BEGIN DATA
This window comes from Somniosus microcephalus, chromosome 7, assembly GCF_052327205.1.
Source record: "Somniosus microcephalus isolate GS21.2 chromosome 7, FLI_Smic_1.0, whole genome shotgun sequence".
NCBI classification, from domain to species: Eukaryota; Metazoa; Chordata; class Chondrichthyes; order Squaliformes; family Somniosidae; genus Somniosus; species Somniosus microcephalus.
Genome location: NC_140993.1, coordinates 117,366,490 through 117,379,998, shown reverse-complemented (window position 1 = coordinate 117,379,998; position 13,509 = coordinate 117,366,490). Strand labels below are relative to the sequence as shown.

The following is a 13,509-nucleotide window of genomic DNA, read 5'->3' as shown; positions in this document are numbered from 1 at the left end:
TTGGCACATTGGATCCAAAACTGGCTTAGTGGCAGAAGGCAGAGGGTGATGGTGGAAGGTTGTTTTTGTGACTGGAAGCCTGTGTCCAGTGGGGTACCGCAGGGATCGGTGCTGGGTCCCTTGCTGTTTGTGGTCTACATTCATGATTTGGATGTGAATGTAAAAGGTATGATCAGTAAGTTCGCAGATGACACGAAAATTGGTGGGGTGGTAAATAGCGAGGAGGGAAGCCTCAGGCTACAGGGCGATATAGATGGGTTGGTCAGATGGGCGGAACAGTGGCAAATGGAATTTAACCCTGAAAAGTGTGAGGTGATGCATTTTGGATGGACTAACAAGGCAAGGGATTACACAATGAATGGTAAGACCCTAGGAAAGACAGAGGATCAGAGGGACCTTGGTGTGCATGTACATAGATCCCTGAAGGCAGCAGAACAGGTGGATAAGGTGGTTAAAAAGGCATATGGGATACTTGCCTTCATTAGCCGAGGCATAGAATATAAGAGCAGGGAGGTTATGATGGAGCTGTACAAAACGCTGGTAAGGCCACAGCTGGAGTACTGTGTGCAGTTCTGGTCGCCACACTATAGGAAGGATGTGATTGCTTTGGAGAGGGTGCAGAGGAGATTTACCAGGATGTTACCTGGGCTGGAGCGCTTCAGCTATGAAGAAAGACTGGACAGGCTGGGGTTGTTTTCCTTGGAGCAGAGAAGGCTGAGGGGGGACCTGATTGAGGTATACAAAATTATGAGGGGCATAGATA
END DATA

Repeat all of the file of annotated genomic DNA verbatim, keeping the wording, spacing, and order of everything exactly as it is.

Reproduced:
This window comes from Somniosus microcephalus, chromosome 7, assembly GCF_052327205.1.
Source record: "Somniosus microcephalus isolate GS21.2 chromosome 7, FLI_Smic_1.0, whole genome shotgun sequence".
NCBI classification, from domain to species: Eukaryota; Metazoa; Chordata; class Chondrichthyes; order Squaliformes; family Somniosidae; genus Somniosus; species Somniosus microcephalus.
Genome location: NC_140993.1, coordinates 117,366,490 through 117,379,998, shown reverse-complemented (window position 1 = coordinate 117,379,998; position 13,509 = coordinate 117,366,490). Strand labels below are relative to the sequence as shown.

The following is a 13,509-nucleotide window of genomic DNA, read 5'->3' as shown; positions in this document are numbered from 1 at the left end:
TTGGCACATTGGATCCAAAACTGGCTTAGTGGCAGAAGGCAGAGGGTGATGGTGGAAGGTTGTTTTTGTGACTGGAAGCCTGTGTCCAGTGGGGTACCGCAGGGATCGGTGCTGGGTCCCTTGCTGTTTGTGGTCTACATTCATGATTTGGATGTGAATGTAAAAGGTATGATCAGTAAGTTCGCAGATGACACGAAAATTGGTGGGGTGGTAAATAGCGAGGAGGGAAGCCTCAGGCTACAGGGCGATATAGATGGGTTGGTCAGATGGGCGGAACAGTGGCAAATGGAATTTAACCCTGAAAAGTGTGAGGTGATGCATTTTGGATGGACTAACAAGGCAAGGGATTACACAATGAATGGTAAGACCCTAGGAAAGACAGAGGATCAGAGGGACCTTGGTGTGCATGTACATAGATCCCTGAAGGCAGCAGAACAGGTGGATAAGGTGGTTAAAAAGGCATATGGGATACTTGCCTTCATTAGCCGAGGCATAGAATATAAGAGCAGGGAGGTTATGATGGAGCTGTACAAAACGCTGGTAAGGCCACAGCTGGAGTACTGTGTGCAGTTCTGGTCGCCACACTATAGGAAGGATGTGATTGCTTTGGAGAGGGTGCAGAGGAGATTTACCAGGATGTTACCTGGGCTGGAGCGCTTCAGCTATGAAGAAAGACTGGACAGGCTGGGGTTGTTTTCCTTGGAGCAGAGAAGGCTGAGGGGGGACCTGATTGAGGTATACAAAATTATGAGGGGCATAGATA